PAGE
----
Answer That and Stay Fashionable: Who Is Your Favorite Former Punk Band?

Welcome back to Answer That and Stay Fashionable, where every week various members of the Dying Scene team will take a question posed by you, the readers, and pour their hearts out in regards to all things punk rock: from favorite records and show experiences to embarrassing purchases and fashion styles. If it’s punk, it’s fair game.

This week’s question:

“Sometimes punk bands will begin making music that’s very un-punk, but still manages to be pretty good. Who’s your favorite punk band that stopped playing punk?”

Read our responses below.

Mar Katze:
For me, it’s The Clash. Their first two albums are very solidly Brit- punk. They started to branch out with London Calling, and I’d definitely consider every album after that more post-punk, or general rock, than punk. The Clash was the first band I really got into, so my soft spot for them is big enough to excuse Cut the Crap, and even enjoy parts of Sandinista!. Their first three albums are my favorites, but I tend to like the less punky songs on those the most, actually. By not trying to stick to one style, they ended up making a lot of really great and interesting songs.

Fake Problems might never have been considered straight up “punk,” but Spurs & Spokes/Bull Matador was pretty close. I’ve followed them since as they’ve matured and Real Ghosts Caught on Tape is by far the best of their output, and one of my favorite albums of all time. The music is both bright and cheery, and dark and depressing, and I love that about them. The fact that Chris Farren is the funniest person on Twitter doesn’t hurt either.

The Offspring obviously. They’ve been switching genres since their early material. The self-titled debut album from 1989 was a T.S.O.L.-inspired record, while their next two albums (Ignition and Smash) were in the vein of bands like Nirvana, The Vandals, NOFX, Pennywise and perhaps Bad Religion. With Ixnay on the Hombre, The Offspring started to veer away from the style that dominated their first three albums, and subsequently produced a series of more alternative/pop punk/rap rock-oriented hits like “Gone Away”, “Pretty Fly (For a White Guy)”, “Why Don’t You Get a Job?” and “Original Prankster”. Their post-Ixnay stuff is clearly more alternative rock/pop punk rather than punk. Despite always changing their style, I love The Offspring so much that they were one of the first punk bands I got into, and all their albums up to Americana are actually my favorites.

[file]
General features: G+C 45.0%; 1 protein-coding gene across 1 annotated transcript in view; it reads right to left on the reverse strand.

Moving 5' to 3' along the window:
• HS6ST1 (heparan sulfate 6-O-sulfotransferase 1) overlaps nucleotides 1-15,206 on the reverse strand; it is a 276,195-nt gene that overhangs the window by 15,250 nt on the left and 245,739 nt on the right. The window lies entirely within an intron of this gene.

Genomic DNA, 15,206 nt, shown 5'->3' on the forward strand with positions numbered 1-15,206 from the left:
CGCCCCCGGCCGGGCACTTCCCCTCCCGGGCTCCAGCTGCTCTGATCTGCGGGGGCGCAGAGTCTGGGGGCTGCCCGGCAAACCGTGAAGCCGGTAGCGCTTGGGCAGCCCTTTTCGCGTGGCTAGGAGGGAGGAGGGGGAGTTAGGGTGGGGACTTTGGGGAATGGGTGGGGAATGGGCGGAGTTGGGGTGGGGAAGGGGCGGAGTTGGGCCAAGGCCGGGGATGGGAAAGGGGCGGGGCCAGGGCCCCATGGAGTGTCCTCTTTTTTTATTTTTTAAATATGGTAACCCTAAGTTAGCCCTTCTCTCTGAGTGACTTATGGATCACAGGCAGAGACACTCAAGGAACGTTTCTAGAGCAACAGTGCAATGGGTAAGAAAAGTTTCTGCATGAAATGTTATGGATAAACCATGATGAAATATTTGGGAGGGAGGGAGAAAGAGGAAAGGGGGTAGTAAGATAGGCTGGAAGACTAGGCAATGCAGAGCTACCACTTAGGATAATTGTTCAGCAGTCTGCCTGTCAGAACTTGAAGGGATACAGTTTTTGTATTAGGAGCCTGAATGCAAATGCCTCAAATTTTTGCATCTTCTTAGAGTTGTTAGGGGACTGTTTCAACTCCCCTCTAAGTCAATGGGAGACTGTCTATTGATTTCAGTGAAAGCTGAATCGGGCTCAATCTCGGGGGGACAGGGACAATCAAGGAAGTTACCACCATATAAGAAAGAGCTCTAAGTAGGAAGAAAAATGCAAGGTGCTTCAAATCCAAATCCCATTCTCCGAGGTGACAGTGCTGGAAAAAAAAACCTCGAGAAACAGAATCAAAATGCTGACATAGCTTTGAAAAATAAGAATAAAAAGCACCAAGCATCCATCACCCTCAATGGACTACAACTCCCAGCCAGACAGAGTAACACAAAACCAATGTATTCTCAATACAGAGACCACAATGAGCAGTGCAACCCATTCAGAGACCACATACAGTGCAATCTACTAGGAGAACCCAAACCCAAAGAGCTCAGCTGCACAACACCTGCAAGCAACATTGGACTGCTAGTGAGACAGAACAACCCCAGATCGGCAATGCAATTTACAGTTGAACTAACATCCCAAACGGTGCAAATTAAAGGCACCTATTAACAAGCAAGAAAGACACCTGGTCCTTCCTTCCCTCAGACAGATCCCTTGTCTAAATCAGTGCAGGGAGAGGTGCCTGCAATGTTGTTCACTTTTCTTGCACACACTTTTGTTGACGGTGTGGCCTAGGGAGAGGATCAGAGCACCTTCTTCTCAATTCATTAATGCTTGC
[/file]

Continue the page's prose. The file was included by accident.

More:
Kaylee McNeil:
blink-182 made a quick move from punk into what is now really more of a pop sound. Even between Dude Ranch and Enema of the State the band makes a sharp transition from a younger and much more “punk” sound to something considerably more melodic and pop-station friendly. The transition is seen not only in melody but also in the gradual softening and purifying of the vocals, which in my opinion were much better when they were primarily grittier and – dare I say – punkier.

Blondie! While the band is probably best known for the disco hit “Heart of Glass”, their original sound was heavily influenced by punk rock. A staple of CBGB’s and other landmark venues in the late 1970’s, the original Blondie sound mixed whatever the band felt like. Pulling heavily from reggae and rock, the band’s early music was direct and mixed multiple genres of music. “Rip Her to Shreds” is a perfect time-capsule of early call-and-response choruses which belittled the beauty standards promoted by gossip magazines of the day.

Most importantly, it seems like Blondie had the quintessential punk attitude of not giving a damn what anyone thought of them, releasing rap songs like “Rapture” even though singer Debbie Harry clearly didn’t rap well. Blondie still has some of that attitude; recently at Riot Fest, Harry performed in a witch’s costume, complete with full-on floor length black cap and pointy hat. However, as Blondie’s greatest hits came from their disco recordings, and the band’s wild antics seem to have mellowed with age, it’s hard to think of them as a punk band.